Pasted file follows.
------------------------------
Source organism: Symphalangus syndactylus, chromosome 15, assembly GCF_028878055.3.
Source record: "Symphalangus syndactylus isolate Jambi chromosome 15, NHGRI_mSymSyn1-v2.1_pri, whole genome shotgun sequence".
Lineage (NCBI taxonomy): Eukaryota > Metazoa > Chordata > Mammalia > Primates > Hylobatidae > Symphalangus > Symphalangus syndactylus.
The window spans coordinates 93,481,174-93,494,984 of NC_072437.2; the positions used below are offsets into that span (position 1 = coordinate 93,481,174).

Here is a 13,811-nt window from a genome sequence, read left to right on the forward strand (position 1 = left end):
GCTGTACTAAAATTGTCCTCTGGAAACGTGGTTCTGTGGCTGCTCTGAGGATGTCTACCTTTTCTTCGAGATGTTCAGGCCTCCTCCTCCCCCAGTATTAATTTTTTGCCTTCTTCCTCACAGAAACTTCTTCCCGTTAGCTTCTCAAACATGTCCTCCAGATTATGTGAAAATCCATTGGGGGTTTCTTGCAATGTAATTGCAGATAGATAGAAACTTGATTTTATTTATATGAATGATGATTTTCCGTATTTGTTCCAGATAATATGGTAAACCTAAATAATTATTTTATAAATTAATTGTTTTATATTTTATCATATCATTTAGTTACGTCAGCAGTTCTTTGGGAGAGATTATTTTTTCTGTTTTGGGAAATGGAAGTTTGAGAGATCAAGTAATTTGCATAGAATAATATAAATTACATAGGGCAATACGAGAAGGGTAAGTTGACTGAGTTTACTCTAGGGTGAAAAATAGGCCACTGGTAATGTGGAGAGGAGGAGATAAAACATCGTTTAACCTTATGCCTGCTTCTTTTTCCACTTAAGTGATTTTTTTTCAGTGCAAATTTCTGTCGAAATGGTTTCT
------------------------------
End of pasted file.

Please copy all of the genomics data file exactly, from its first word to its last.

Source organism: Symphalangus syndactylus, chromosome 15, assembly GCF_028878055.3.
Source record: "Symphalangus syndactylus isolate Jambi chromosome 15, NHGRI_mSymSyn1-v2.1_pri, whole genome shotgun sequence".
Lineage (NCBI taxonomy): Eukaryota > Metazoa > Chordata > Mammalia > Primates > Hylobatidae > Symphalangus > Symphalangus syndactylus.
The window spans coordinates 93,481,174-93,494,984 of NC_072437.2; the positions used below are offsets into that span (position 1 = coordinate 93,481,174).

Here is a 13,811-nt window from a genome sequence, read left to right on the forward strand (position 1 = left end):
GCTGTACTAAAATTGTCCTCTGGAAACGTGGTTCTGTGGCTGCTCTGAGGATGTCTACCTTTTCTTCGAGATGTTCAGGCCTCCTCCTCCCCCAGTATTAATTTTTTGCCTTCTTCCTCACAGAAACTTCTTCCCGTTAGCTTCTCAAACATGTCCTCCAGATTATGTGAAAATCCATTGGGGGTTTCTTGCAATGTAATTGCAGATAGATAGAAACTTGATTTTATTTATATGAATGATGATTTTCCGTATTTGTTCCAGATAATATGGTAAACCTAAATAATTATTTTATAAATTAATTGTTTTATATTTTATCATATCATTTAGTTACGTCAGCAGTTCTTTGGGAGAGATTATTTTTTCTGTTTTGGGAAATGGAAGTTTGAGAGATCAAGTAATTTGCATAGAATAATATAAATTACATAGGGCAATACGAGAAGGGTAAGTTGACTGAGTTTACTCTAGGGTGAAAAATAGGCCACTGGTAATGTGGAGAGGAGGAGATAAAACATCGTTTAACCTTATGCCTGCTTCTTTTTCCACTTAAGTGATTTTTTTTCAGTGCAAATTTCTGTCGAAATGGTTTCT